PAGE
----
The topic of public transport has been dealt with extensively by Barter (1999) in the context of developing cities in Asia. Barter has developed a typology which has been used by the Asian Development Bank to describe the transitions that cities can make in urban transport management (ADB, 2009). This typology shows how cities that initially rely on bus and paratransit (such as taxicab and rickshaw) modes are eventually, because of high economic growth, faced with the choice of either developing into either ‘traffic saturated bus cities’ or ‘transit cities’. The latter type offers higher mobility and the dominance of public transport, whereas the former offers relatively lower mobility and more reliance on private modes of travel. Bangkok and Manila fall into the former category at present. This means that they can either develop into a situation of entrenched traffic saturation or take the necessary steps to become transit cites like Hong Kong, and Singapore (ADB, 2009). At present, given the absence of mass transit, Karachi appears poised to become a traffic saturated bus city unless measures are taken to shift reliance away from private transport to public transport.

The absence of mass transit is conspicuous in a megacity. In Karachi’s case, the city was served by the Karachi Circular Railway (KCR), which began passenger transport in the 1960s, up until 1999. At present, the KCR is in the process of being revived. According the Karachi Urban Transport Corporation (KUTC), the KCR will have 246 trains and a carrying capacity of 698,000 passengers based on 1391 passengers per train. The targeted completion date for this project is 2022 (Ali, 2013).

What is especially noteworthy about the KCR is that passenger capacity is just under 700,000. Given that by the time the service is operational, the population of Karachi will exceed 27,500,000, the KCR will at best be able to cater to just about 1% of Karachi’s population. So, there is need to simultaneously develop transit options to meet the needs of the remainder of the commuting population, and to serve those areas not covered by the KCR.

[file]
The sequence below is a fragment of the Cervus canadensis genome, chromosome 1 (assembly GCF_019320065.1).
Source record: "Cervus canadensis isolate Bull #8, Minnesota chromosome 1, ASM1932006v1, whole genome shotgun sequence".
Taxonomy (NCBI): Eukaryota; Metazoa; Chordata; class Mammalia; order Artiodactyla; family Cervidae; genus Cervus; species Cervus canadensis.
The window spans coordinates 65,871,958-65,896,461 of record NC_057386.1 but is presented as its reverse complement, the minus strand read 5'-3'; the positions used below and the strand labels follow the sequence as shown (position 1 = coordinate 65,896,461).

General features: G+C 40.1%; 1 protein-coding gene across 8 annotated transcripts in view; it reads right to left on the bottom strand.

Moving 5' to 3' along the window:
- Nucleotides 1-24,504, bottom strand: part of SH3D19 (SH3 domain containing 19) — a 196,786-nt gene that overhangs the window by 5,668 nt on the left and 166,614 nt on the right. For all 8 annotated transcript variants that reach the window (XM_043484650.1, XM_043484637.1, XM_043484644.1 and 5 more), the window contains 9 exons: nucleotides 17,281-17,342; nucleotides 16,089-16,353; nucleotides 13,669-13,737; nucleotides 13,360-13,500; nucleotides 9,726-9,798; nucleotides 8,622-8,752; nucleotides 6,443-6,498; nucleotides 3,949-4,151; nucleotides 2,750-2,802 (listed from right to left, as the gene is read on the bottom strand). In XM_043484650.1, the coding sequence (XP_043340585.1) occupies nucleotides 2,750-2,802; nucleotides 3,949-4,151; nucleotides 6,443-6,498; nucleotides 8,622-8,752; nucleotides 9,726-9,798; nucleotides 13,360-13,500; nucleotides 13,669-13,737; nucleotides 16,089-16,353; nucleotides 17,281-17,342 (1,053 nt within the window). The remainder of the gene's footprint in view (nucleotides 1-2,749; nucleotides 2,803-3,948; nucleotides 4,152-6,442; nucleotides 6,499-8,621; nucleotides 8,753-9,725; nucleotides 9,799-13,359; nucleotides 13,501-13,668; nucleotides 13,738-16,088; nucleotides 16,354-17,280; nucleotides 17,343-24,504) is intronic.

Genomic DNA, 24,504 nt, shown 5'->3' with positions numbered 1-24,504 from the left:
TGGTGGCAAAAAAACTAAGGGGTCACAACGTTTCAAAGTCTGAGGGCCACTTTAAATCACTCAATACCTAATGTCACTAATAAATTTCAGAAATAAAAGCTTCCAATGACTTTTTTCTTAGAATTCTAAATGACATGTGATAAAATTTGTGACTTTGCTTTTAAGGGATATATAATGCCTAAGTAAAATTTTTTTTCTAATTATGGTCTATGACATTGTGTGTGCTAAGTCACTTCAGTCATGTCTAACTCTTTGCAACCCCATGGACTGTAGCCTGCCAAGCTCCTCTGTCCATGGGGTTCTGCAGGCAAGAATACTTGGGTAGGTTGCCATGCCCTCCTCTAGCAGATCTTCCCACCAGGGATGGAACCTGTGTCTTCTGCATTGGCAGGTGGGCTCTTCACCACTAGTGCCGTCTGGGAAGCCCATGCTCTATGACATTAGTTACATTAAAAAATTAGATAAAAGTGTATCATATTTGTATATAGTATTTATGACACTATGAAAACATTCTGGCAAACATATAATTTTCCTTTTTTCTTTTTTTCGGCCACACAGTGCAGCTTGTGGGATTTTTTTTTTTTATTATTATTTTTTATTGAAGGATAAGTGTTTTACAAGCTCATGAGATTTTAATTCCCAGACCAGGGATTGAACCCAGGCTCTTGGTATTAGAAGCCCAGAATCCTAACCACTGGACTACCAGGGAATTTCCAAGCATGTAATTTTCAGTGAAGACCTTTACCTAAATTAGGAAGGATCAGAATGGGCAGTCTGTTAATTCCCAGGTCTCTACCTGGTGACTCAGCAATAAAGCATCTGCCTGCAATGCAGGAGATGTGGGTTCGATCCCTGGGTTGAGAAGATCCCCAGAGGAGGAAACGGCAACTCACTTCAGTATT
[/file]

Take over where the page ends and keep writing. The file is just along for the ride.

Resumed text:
A key concern about the mass rail transit in Karachi relates to cost. Hasan and Raza (2012) have expressed this in their study of alternative means;


“Cost of rail and improved transport systems will be much higher than today. Similar systems have been put in place in Bangkok, Delhi, Manila and Kuala Lumpur. Bangkok’s light rail caters to 3 percent of the commuting public and its average fare one way is 25 Bhat (Rs 65). Delhi Metro average cost of a one way journey is Rs 19 (Pakistani Rs 38). A day travel card is Rs 100 (Pakistani Rs 200) and a three day travel card is Rs 250 (Pakistani Rs 500). Kuala Lumpur’s costs are even higher. It is unrealistic to expect that the improved Karachi transport travel costs will be less (Hasan & Raza, 2012).”


In addition to the KCR, a BRTS (bus rapid transport scheme) has been planned by the Government of Sindh (Abbas, 2013).  BRTS systems have the capacity to hasten the transition of bus cities to transit cities as they tend to be significantly cheaper to implement relative to rail based systems and provide similar benefits (ADB, 2009).